During the 19th century, the standard of living of the rural population in Flanders rose despite many setbacks. In a recent issue of Tijdschrift voor Sociale en Economische Geschiedenis (Journal of Social and Economic History), the Ghent historian Ewout Depauw shows, based on the height of prisoners, that there were indeed important regional differences in the development of living standards. He does this using figures from various sources, including the LOKSTAT database.
Was the domestic industry in Belgium the most murderous of all industries? In order to answer this question, Tina Van Rossem, Patrick Deboosere (Vrije Universiteit Brussel) and Isabelle Devos (Ghent University) examined mortality rates and industrial employment for the 25 largest cities in Belgium, based on data from the HISSTER database. They present their results in the journal Explorations in Economic History.
The recently published book Inclusive Commons by historian Maïka De Keyzer (KULeuven) examines property rights and common land in the medieval Campine area. De Keyzer used 19th-century surface area data from the LOKSTAT database, among other things, to reconstruct population densities for the Southern Netherlands in the Middle Ages.
A memorandum on the building permit policy in Flanders was recently produced for the Flemish Planning Bureau for the Environment and Spatial Development (VPO). This used municipal population figures for the period 1965-1981 from the LOKSTAT database.
On Wednesday 29 November, the Faculty of Arts and Philosophy of Ghent University organised its very first Research Day. We joined in and presented the STREAM data infrastructure during the poster session. Look at the poster and discover which sources are held in the database and the research applications!
The HISSTER database provides a selection of mortality statistics for Belgian municipalities for the period 1841-1976. The database was developed to protect Belgium’s rich heritage of mortality statistics contained in the archives of “Mouvement de la Population et de l’Etat Civil”, and to make the data available for research. The Mouvement is a unique series of registers, filled in by hand, of the annual changes in the population. Discover for yourself the possibilities of this dataset.
In a recent article in the authoritative The Economic History Review, economist Deborah Oxley (Oxford University) and historian Ewout Depauw (Ghent University) investigate the link between the development of living standards and the height of adult men. They use mortality data from the LOKSTAT database, among other things, to show that living conditions during puberty have a greater influence than those during early childhood on growth and the final height in adulthood.
In this reference book, historians and archivists from various Belgian institutions present an overview of the sources that are preserved in Belgium concerning its turbulent wartime past. The Quetelet Center has constructed various maps showing repression and the judicial organisation in Belgium, based on territorial data from the LOKSTAT database and data provided by the authors.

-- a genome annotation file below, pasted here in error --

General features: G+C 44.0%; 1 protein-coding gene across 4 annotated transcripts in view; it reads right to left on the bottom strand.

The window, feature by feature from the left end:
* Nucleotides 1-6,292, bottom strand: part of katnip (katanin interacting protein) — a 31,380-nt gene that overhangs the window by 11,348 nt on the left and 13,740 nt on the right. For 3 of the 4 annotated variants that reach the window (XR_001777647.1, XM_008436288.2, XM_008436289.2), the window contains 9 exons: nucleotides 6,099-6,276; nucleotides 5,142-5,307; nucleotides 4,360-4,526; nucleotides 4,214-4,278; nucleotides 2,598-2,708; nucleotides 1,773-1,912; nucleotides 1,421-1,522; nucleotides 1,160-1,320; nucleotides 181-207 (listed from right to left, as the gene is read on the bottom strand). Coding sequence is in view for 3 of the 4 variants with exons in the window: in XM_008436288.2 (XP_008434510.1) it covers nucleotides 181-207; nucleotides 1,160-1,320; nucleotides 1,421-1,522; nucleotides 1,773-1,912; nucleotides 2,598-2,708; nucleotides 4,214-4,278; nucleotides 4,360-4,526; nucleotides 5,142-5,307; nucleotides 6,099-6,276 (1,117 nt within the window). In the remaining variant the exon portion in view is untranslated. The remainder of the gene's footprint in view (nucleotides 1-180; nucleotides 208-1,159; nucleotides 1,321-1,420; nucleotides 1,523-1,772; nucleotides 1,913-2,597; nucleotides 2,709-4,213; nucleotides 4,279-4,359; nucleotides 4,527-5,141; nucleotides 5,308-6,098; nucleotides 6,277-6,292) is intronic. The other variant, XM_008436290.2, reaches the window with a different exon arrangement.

Computer scientists and historians from the Swedish Aalto University and the American University of Colorado Boulder recently joined forces and were grateful for the opportunity to use territorial maps of Belgium in 1916, provided by the Quetelet Center from the LOKSTAT database, for the creation of the World War I Linked Open dataset. The dataset links and makes available information about the First World War from primary sources.
The preservation of our collective past is a daily challenge for archivists. In a new handbook, historian Ine Coessens and computer architecture researcher and practitioner Wim Heirman provide some basic principles for a carefully considered selection of data, based on the BETHUNE database managed by the Quetelet Center.
Early modern cities were characterised by an unhealthy living environment and high mortality rates. But how were things in rural areas? The Ghent historian Isabelle Devos and Brussels sociologist Tina Van Rossem examined regional differences in mortality rates, using a STREAM dataset, and recently published the results in De Zeventiende Eeuw (The Seventeenth Century) yearbook.
The MAID database is now available through the Quetelet Center. In this database you will find data on individual female domestic servants who migrated from the countryside to the city of Ghent in the course of the 19th and early 20th century. The database was compiled by Christa Matthys as part of her doctoral research into the fertility transition in Flanders.
In the latest issue of the journal Historical Methods, Ghent economists Stijn Ronsse and Samuel Standaert illustrate the advantages of state-space models in reconstructing reliable long-term data series, using annual population figures for Belgian municipalities from the LOKSTAT database.
In Famine in European History, an international overview published by Cambridge University Press, historians Daniel Curtis, Jessica Dijkman, Thijs Lambrecht and Eric Vanhaute use population statistics from the LOKSTAT database for their analysis of living standards in the Low Countries.
The Quetelet Center was launched in the spring of this year. After a short preparation period, we are now proud to present our website. The center is one of the 15 expertise centers across the university that makes the knowledge and data developed at Ghent University accessible to the research community and the general public.